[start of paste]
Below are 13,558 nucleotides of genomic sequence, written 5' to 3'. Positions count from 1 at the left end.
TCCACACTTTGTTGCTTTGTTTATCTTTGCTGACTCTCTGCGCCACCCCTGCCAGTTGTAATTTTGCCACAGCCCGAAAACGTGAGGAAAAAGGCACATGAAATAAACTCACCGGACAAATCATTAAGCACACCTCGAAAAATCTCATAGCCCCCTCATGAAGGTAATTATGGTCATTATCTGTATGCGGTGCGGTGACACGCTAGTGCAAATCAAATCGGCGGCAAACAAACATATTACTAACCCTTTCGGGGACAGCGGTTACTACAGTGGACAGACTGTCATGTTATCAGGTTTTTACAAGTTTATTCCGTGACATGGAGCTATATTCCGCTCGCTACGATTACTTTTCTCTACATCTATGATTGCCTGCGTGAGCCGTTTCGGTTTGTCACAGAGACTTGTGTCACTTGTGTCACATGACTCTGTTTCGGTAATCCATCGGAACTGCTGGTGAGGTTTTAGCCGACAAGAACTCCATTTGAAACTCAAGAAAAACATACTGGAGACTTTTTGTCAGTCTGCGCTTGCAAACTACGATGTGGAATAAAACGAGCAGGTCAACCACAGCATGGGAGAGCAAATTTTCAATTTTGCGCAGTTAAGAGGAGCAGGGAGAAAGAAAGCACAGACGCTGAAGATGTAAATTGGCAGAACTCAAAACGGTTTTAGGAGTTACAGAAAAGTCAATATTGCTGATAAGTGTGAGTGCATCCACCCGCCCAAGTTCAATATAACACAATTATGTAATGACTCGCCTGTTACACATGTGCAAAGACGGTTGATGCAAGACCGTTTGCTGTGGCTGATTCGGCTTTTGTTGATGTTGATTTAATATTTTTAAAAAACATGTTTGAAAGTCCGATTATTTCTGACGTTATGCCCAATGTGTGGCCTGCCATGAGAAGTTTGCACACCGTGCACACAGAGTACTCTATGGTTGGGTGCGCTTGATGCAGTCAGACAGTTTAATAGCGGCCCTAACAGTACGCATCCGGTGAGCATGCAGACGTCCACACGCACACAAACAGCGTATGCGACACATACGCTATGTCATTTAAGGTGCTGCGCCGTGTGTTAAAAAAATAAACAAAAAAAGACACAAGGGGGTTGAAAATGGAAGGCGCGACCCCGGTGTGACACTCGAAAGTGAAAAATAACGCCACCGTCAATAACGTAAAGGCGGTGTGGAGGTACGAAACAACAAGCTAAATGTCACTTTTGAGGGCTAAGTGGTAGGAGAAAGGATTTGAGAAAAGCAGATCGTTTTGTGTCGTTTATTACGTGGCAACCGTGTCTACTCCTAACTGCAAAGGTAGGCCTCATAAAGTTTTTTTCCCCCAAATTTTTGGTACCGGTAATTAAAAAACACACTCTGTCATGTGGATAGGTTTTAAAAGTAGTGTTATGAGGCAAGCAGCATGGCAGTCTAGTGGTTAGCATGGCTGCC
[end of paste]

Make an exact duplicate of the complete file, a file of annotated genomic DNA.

Below are 13,558 nucleotides of genomic sequence, written 5' to 3'. Positions count from 1 at the left end.
TCCACACTTTGTTGCTTTGTTTATCTTTGCTGACTCTCTGCGCCACCCCTGCCAGTTGTAATTTTGCCACAGCCCGAAAACGTGAGGAAAAAGGCACATGAAATAAACTCACCGGACAAATCATTAAGCACACCTCGAAAAATCTCATAGCCCCCTCATGAAGGTAATTATGGTCATTATCTGTATGCGGTGCGGTGACACGCTAGTGCAAATCAAATCGGCGGCAAACAAACATATTACTAACCCTTTCGGGGACAGCGGTTACTACAGTGGACAGACTGTCATGTTATCAGGTTTTTACAAGTTTATTCCGTGACATGGAGCTATATTCCGCTCGCTACGATTACTTTTCTCTACATCTATGATTGCCTGCGTGAGCCGTTTCGGTTTGTCACAGAGACTTGTGTCACTTGTGTCACATGACTCTGTTTCGGTAATCCATCGGAACTGCTGGTGAGGTTTTAGCCGACAAGAACTCCATTTGAAACTCAAGAAAAACATACTGGAGACTTTTTGTCAGTCTGCGCTTGCAAACTACGATGTGGAATAAAACGAGCAGGTCAACCACAGCATGGGAGAGCAAATTTTCAATTTTGCGCAGTTAAGAGGAGCAGGGAGAAAGAAAGCACAGACGCTGAAGATGTAAATTGGCAGAACTCAAAACGGTTTTAGGAGTTACAGAAAAGTCAATATTGCTGATAAGTGTGAGTGCATCCACCCGCCCAAGTTCAATATAACACAATTATGTAATGACTCGCCTGTTACACATGTGCAAAGACGGTTGATGCAAGACCGTTTGCTGTGGCTGATTCGGCTTTTGTTGATGTTGATTTAATATTTTTAAAAAACATGTTTGAAAGTCCGATTATTTCTGACGTTATGCCCAATGTGTGGCCTGCCATGAGAAGTTTGCACACCGTGCACACAGAGTACTCTATGGTTGGGTGCGCTTGATGCAGTCAGACAGTTTAATAGCGGCCCTAACAGTACGCATCCGGTGAGCATGCAGACGTCCACACGCACACAAACAGCGTATGCGACACATACGCTATGTCATTTAAGGTGCTGCGCCGTGTGTTAAAAAAATAAACAAAAAAAGACACAAGGGGGTTGAAAATGGAAGGCGCGACCCCGGTGTGACACTCGAAAGTGAAAAATAACGCCACCGTCAATAACGTAAAGGCGGTGTGGAGGTACGAAACAACAAGCTAAATGTCACTTTTGAGGGCTAAGTGGTAGGAGAAAGGATTTGAGAAAAGCAGATCGTTTTGTGTCGTTTATTACGTGGCAACCGTGTCTACTCCTAACTGCAAAGGTAGGCCTCATAAAGTTTTTTTCCCCCAAATTTTTGGTACCGGTAATTAAAAAACACACTCTGTCATGTGGATAGGTTTTAAAAGTAGTGTTATGAGGCAAGCAGCATGGCAGTCTAGTGGTTAGCATGGCTGCC